GARCIA-NAVARRO: Before I get to the Biden administration's plans, I do want just briefly to ask you sort of news you can use in the sense of what should I, as an individual, do in an inflationary period? What should I do to sort of protect myself?
FURMAN: You know, the biggest protection is if you can get a raise from your employer. Now, most people aren't in a complete position...
GARCIA-NAVARRO: If anyone's listening, I'm ready.
FURMAN: ...Complete position to get that. But, you know, it used to be that wages went up with inflation. When inflation went up, there were escalator contracts and the like. Those are long gone. I think it's going to be important, over the next year or two - you know, we could have easily 5% inflation this year. If you get a 4% raise, you just lost money on the year. You might've lost money last year, too, in the pandemic when a lot of people got wage freezes. So I realize that's not something people control. But, you know, employers - they're getting more money because of higher prices. They should be paying more this year, as well.
GARCIA-NAVARRO: So the Biden administration and congressional Democrats are pushing for a trillion dollars on infrastructure and 3.5 trillion on climate change, education, Medicare and more. Do you think those numbers should be dialed back? That's what Republicans say - you know, based on what we saw the economy do in June?
FURMAN: I think the needs that this country has in terms of children, in terms of paid leave, in terms of infrastructure, in terms of climate change - they are so large, those numbers should not be dialed down. And I would separate the inflation debate. This year, we injected $2 trillion in the economy in a single year with almost no notice. That's a difficult thing for the economy to absorb. The legislation Congress is talking about - it's spread out over 10 years. A lot of it's paid for. It would expand the size of the economy. And it would give the Fed as many years as it needs to offset it. So I wouldn't worry about inflation at all in the context of the new proposals.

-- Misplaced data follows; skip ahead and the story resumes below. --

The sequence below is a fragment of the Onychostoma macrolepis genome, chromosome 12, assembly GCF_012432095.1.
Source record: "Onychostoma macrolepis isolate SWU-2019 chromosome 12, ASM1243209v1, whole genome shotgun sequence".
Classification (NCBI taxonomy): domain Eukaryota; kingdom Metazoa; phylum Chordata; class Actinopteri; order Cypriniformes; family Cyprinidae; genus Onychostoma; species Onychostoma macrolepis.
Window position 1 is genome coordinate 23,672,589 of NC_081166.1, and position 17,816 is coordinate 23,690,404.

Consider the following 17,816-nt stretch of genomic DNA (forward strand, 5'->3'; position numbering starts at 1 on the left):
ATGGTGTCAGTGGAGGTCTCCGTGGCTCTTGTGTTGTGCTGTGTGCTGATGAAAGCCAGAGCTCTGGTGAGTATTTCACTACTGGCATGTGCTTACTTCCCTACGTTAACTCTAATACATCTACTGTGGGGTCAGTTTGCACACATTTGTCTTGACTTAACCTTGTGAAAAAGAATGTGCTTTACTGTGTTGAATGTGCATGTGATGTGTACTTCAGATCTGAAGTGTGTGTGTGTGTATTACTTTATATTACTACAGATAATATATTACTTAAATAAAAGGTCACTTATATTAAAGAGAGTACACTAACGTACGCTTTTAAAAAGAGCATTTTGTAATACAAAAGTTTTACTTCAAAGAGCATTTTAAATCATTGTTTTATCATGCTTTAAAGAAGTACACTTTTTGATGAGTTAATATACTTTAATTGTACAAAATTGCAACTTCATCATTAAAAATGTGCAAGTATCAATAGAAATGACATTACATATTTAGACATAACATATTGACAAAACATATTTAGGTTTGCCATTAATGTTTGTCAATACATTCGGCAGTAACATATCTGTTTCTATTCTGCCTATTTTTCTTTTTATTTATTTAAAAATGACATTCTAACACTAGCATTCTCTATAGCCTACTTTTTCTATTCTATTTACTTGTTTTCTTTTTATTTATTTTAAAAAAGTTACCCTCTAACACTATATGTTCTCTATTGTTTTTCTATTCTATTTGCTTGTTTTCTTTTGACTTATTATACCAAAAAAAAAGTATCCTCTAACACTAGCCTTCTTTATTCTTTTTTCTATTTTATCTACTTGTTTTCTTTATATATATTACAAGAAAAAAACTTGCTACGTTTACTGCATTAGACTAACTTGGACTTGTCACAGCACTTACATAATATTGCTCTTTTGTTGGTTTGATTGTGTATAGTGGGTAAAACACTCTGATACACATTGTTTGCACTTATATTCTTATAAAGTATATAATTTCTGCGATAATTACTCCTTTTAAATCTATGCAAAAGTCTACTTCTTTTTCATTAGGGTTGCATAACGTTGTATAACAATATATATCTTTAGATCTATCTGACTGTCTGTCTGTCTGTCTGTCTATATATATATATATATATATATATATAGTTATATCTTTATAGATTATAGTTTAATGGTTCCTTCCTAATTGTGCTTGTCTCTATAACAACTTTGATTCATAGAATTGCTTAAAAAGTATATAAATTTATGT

GARCIA-NAVARRO: I mean, one of the things that we do know about inflation is that it is about sort of confidence and perception and that even talking about inflation can lead to inflation. Is that something that you are thinking about?
FURMAN: Absolutely. Inflation expectations are this magical thing that show up in our economic models, and we don't quite know where they come from. We don't quite know whose expectations matter. But yes, inflation can be self-fulfilling. If you think there is going to be inflation, you're going to raise your wages, raise your prices, and there will be inflation.
GARCIA-NAVARRO: And do you think that that is something that we're in danger of here?
FURMAN: The Fed is very much trying to control that. I think they'll probably be able to. But we'll see.
GARCIA-NAVARRO: That's Jason Furman, formerly of the Council of Economic Advisors, now at Harvard. Thank you very much.
FURMAN: Thanks for having me. Transcript provided by NPR, Copyright NPR.